This was a common refrain of my childhood. From my lips, anyway, for you might recognise this as a mondegreen. Anyone familiar with 80s and 90s children’s cartoons/toys might know that I was mishearing the lyrics to the Transformers cartoon. The line of course should be robots in disguise.
Which makes a lot more sense. I mean, that’s the whole point of the Transformers. They’re in disguise. They’re robots, and they’re in disguise. In my defence, some of them could fly, so my interpretation made sense to six-year-old me. Still, on paper, in the skies and in disguise are fairly distinct. Th doesn’t sound like D, E doesn’t sound like I, and K doesn’t sound like G. How could I make such a mistake?
It’s pretty simple actually, and indicative of how adaptable the sounds of the English language are. In actual speech, the two phrases are surprisingly similar. Without in, the th of the and D of disguise are quite distinct. But when we place in before either word, connected speech comes into play, and the way we link words together starts changing their sound. With in, we don’t enunciate the D as much as we would if there were a pause before it, so it’s not so different from the softer th sound. And even though I and E are different letters, in the words the and disguise they both share the same schwa sound. Then there’s K and G. Again, ordinarily they’re fairly distinct, but when the G is joined to the S before it, it has to lose the distinctive hard sound at the beginning to avoid an awkward pause.
And of course there’s the fact that the rhythm of a song is different from the rhythm of speech, which makes it harder to distinguish individual words, making us prone to these sorts of mistakes. But this example does show how malleable sounds are in English, and how letters don’t always sound exactly the same depending on context (the technical term for the slight variations on the individual sound of a letter is allophone).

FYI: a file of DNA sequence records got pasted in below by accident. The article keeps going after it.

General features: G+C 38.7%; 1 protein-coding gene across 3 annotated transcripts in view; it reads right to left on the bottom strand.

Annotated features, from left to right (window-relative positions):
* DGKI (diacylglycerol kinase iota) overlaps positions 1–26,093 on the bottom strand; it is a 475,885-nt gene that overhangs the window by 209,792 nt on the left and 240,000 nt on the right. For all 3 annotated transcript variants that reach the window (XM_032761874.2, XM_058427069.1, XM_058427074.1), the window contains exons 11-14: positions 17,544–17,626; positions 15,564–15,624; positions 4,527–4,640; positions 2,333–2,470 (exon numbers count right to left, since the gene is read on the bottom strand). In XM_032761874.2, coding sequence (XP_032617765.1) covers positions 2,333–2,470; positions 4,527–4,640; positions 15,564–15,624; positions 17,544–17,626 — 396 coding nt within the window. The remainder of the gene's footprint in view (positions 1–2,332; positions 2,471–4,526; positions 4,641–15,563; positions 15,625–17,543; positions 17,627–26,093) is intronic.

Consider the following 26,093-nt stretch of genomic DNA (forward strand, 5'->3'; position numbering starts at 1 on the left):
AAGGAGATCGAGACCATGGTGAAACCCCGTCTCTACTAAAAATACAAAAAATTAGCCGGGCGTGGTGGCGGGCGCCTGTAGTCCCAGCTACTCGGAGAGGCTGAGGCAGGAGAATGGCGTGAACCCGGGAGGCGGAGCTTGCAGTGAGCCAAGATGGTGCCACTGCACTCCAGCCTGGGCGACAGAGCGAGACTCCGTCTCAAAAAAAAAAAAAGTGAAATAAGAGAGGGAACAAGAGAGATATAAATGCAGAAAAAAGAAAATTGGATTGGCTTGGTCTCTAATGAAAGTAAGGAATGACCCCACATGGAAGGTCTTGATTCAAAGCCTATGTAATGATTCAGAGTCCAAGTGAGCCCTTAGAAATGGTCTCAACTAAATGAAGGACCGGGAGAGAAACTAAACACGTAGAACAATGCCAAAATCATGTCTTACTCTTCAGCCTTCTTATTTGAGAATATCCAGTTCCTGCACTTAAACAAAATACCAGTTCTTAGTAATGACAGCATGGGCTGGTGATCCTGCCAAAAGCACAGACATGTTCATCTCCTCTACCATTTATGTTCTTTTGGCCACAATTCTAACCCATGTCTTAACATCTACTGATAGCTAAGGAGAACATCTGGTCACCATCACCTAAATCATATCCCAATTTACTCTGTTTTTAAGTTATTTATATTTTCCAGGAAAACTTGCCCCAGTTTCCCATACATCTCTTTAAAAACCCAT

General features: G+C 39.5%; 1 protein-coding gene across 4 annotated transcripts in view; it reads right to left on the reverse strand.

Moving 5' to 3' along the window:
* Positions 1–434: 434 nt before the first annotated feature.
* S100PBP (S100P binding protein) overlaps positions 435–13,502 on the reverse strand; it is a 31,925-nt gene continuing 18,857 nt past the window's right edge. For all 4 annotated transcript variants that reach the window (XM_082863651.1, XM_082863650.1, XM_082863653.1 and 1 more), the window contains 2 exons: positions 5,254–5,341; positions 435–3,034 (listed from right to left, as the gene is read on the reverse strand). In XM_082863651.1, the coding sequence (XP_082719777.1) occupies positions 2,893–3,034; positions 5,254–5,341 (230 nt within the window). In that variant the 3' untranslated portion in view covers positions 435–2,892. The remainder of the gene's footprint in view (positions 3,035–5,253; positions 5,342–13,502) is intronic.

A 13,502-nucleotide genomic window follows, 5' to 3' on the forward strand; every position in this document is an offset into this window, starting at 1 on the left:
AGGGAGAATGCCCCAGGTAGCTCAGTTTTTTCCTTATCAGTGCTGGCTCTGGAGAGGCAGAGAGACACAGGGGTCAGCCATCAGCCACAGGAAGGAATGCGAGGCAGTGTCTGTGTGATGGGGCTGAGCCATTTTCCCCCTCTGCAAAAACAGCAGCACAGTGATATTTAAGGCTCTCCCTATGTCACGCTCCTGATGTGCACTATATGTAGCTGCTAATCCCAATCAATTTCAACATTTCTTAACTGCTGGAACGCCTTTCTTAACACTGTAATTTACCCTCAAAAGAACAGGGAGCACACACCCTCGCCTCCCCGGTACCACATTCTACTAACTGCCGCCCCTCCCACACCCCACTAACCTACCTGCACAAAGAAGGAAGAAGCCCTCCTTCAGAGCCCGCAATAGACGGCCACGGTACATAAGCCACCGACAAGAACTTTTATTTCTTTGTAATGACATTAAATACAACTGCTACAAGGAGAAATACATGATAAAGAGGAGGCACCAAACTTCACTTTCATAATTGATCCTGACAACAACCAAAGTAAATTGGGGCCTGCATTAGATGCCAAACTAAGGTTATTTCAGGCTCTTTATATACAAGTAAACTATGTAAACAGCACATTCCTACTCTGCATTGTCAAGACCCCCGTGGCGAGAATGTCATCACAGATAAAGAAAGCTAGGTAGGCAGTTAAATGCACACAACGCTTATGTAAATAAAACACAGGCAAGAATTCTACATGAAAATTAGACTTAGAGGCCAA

Look at the S‘s in both words. In each, you’ve got two very distinct sounds for the letter S. The first has the classic S sound, but the second sounds like Z. And what about the ui in disguise: why is that so different from the ui in juice, which is entirely distinct from the ui in build?
Some of these differences can be attributed by the influences of different languages with different pronunciation rules. Some of the less obvious ones, like K and G, or E and I above, are simply due to the necessities of speaking comfortably. It’s not possible to pronounce the letter G after an S the same way we pronounce it at the beginning of a word, so we shave a little bit off it to make it fit without ever being conscious of doing it. It’s only when we notice a non-native speaker not doing these things that we might realise that we do them. Someone might pronounce a plural S with the regular S sound instead of a Z (e.g. in cats and dogs), or they might noticeably pause after the S in disguise to fully pronounce the G.
These little shifts in pronunciation are like the mortar that hold the distinct parts of speech together, and we only miss them when they’re not there, and notice all the separate little parts of what we say.